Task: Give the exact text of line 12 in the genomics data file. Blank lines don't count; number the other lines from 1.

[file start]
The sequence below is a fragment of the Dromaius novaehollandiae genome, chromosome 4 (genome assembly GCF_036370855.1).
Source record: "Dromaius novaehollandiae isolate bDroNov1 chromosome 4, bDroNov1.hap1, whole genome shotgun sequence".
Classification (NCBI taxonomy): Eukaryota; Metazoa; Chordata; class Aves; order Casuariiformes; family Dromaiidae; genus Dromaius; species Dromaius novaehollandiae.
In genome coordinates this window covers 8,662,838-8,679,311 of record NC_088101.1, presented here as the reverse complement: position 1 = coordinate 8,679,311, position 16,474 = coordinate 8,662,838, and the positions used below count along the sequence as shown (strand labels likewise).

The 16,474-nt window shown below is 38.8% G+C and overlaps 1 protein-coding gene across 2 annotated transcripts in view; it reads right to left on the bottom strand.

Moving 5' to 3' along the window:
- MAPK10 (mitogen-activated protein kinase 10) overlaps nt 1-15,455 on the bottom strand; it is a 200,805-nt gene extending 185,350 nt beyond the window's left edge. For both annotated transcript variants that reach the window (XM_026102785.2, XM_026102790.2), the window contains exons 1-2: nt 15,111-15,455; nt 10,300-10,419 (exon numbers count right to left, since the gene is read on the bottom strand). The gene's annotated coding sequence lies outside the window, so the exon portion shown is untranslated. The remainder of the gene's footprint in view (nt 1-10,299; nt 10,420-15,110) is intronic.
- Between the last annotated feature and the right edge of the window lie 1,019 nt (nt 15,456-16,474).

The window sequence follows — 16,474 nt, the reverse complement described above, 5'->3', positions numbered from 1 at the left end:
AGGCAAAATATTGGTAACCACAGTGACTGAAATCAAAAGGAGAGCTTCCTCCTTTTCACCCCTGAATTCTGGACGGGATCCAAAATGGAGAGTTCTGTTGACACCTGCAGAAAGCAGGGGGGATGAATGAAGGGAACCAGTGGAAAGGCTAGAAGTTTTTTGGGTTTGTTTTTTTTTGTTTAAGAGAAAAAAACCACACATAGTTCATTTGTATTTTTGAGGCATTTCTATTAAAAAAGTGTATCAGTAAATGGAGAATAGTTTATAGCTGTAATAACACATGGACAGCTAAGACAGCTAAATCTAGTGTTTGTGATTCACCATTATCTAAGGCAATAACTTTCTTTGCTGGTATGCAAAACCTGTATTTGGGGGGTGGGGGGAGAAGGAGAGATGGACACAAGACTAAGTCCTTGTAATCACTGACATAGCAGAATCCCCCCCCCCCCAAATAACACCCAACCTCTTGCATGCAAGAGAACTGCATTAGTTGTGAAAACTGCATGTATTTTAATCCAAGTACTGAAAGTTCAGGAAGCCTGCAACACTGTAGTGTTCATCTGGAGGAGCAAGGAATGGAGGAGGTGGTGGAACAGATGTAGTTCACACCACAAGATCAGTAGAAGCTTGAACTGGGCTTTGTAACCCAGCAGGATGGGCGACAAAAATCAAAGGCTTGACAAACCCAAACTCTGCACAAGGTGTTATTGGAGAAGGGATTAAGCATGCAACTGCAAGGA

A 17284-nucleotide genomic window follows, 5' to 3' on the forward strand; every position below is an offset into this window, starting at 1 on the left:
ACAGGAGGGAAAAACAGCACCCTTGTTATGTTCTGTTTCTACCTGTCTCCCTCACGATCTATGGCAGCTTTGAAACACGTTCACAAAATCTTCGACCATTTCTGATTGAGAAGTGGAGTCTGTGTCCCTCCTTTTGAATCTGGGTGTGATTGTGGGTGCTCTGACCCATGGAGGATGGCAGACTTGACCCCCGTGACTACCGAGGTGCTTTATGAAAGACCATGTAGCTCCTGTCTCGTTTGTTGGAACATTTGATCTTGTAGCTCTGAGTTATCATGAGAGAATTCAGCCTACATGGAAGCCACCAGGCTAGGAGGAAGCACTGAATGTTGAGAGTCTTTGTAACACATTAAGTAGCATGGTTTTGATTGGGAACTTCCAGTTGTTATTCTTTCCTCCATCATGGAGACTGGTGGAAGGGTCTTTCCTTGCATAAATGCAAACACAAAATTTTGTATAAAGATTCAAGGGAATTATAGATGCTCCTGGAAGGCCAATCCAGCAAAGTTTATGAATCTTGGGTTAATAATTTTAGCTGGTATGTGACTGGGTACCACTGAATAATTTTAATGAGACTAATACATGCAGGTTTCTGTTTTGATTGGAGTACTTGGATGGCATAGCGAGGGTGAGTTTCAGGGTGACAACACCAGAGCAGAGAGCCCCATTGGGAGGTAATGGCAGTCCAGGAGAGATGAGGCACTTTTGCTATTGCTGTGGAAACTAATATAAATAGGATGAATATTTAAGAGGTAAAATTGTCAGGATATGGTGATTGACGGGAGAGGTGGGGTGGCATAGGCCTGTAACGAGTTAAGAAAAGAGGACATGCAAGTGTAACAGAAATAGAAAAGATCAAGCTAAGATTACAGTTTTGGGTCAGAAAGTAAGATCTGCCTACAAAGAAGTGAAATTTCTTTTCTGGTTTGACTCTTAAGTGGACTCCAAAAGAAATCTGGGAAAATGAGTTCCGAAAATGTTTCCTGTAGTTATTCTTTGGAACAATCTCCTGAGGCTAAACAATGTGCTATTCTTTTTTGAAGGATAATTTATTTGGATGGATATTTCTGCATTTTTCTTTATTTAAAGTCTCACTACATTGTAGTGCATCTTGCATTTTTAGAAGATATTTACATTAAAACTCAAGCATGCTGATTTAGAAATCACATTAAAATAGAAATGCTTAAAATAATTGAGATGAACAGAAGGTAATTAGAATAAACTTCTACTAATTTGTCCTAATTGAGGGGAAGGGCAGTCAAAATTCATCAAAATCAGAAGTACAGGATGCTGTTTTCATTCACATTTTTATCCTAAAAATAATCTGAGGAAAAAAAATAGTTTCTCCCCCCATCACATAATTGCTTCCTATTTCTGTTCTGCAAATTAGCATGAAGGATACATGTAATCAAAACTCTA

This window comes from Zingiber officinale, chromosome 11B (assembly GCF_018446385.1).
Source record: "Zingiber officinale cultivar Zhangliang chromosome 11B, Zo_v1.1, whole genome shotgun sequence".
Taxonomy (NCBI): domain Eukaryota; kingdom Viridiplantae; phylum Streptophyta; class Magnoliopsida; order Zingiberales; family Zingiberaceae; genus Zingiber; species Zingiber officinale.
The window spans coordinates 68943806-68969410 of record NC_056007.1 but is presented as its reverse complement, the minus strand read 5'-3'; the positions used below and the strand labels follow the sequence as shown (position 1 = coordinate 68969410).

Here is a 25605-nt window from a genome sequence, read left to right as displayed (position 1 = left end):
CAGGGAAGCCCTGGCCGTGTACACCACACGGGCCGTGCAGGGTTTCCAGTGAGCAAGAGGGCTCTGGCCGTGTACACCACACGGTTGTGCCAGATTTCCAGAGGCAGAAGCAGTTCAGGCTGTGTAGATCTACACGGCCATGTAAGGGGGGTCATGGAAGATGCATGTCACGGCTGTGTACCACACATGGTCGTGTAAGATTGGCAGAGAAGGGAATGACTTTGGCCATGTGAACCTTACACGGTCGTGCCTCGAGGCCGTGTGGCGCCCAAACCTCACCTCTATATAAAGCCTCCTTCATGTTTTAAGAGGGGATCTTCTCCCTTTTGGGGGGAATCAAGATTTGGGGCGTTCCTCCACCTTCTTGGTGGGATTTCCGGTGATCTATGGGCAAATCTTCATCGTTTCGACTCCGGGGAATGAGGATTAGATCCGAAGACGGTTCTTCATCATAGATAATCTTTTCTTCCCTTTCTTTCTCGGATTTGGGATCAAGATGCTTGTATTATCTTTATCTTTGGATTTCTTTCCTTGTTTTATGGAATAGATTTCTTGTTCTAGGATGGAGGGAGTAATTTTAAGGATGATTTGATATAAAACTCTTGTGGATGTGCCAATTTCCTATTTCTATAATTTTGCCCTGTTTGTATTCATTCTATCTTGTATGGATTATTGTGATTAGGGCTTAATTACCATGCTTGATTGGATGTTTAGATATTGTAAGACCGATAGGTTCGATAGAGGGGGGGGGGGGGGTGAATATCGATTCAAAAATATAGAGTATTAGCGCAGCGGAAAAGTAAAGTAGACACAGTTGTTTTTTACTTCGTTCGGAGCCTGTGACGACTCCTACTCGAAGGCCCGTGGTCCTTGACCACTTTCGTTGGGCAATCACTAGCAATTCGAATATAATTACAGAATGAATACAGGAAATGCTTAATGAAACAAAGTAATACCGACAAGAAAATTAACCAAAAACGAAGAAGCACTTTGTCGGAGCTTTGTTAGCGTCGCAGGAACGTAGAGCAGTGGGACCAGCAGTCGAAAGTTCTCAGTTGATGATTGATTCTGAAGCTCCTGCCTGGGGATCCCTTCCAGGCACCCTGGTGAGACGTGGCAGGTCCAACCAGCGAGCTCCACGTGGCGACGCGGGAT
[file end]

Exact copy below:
ACAGGAGGGAAAAACAGCACCCTTGTTATGTTCTGTTTCTACCTGTCTCCCTCACGATCTATGGCAGCTTTGAAACACGTTCACAAAATCTTCGACCATTTCTGATTGAGAAGTGGAGTCTGTGTCCCTCCTTTTGAATCTGGGTGTGATTGTGGGTGCTCTGACCCATGGAGGATGGCAGACTTGACCCCCGTGACTACCGAGGTGCTTTATGAAAGACCATGTAGCTCCTGTCTCGTTTGTTGGAACATTTGATCTTGTAGCTCTGAGTTATCATGAGAGAATTCAGCCTACATGGAAGCCACCAGGCTAGGAGGAAGCACTGAATGTTGAGAGTCTTTGTAACACATTAAGTAGCATGGTTTTGATTGGGAACTTCCAGTTGTTATTCTTTCCTCCATCATGGAGACTGGTGGAAGGGTCTTTCCTTGCATAAATGCAAACACAAAATTTTGTATAAAGATTCAAGGGAATTATAGATGCTCCTGGAAGGCCAATCCAGCAAAGTTTATGAATCTTGGGTTAATAATTTTAGCTGGTATGTGACTGGGTACCACTGAATAATTTTAATGAGACTAATACATGCAGGTTTCTGTTTTGATTGGAGTACTTGGATGGCATAGCGAGGGTGAGTTTCAGGGTGACAACACCAGAGCAGAGAGCCCCATTGGGAGGTAATGGCAGTCCAGGAGAGATGAGGCACTTTTGCTATTGCTGTGGAAACTAATATAAATAGGATGAATATTTAAGAGGTAAAATTGTCAGGATATGGTGATTGACGGGAGAGGTGGGGTGGCATAGGCCTGTAACGAGTTAAGAAAAGAGGACATGCAAGTGTAACAGAAATAGAAAAGATCAAGCTAAGATTACAGTTTTGGGTCAGAAAGTAAGATCTGCCTACAAAGAAGTGAAATTTCTTTTCTGGTTTGACTCTTAAGTGGACTCCAAAAGAAATCTGGGAAAATGAGTTCCGAAAATGTTTCCTGTAGTTATTCTTTGGAACAATCTCCTGAGGCTAAACAATGTGCTATTCTTTTTTGAAGGATAATTTATTTGGATGGATATTTCTGCATTTTTCTTTATTTAAAGTCTCACTACATTGTAGTGCATCTTGCATTTTTAGAAGATATTTACATTAAAACTCAAGCATGCTGATTTAGAAATCACATTAAAATAGAAATGCTTAAAATAATTGAGATGAACAGAAGGTAATTAGAATAAACTTCTACTAATTTGTCCTAATTGAGGGGAAGGGCAGTCAAAATTCATCAAAATCAGAAGTACAGGATGCTGTTTTCATTCACATTTTTATCCTAAAAATAATCTGAGGAAAAAAAATAGTTTCTCCCCCCATCACATAATTGCTTCCTATTTCTGTTCTGCAAATTAGCATGAAGGATACATGTAATCAAAACTCTA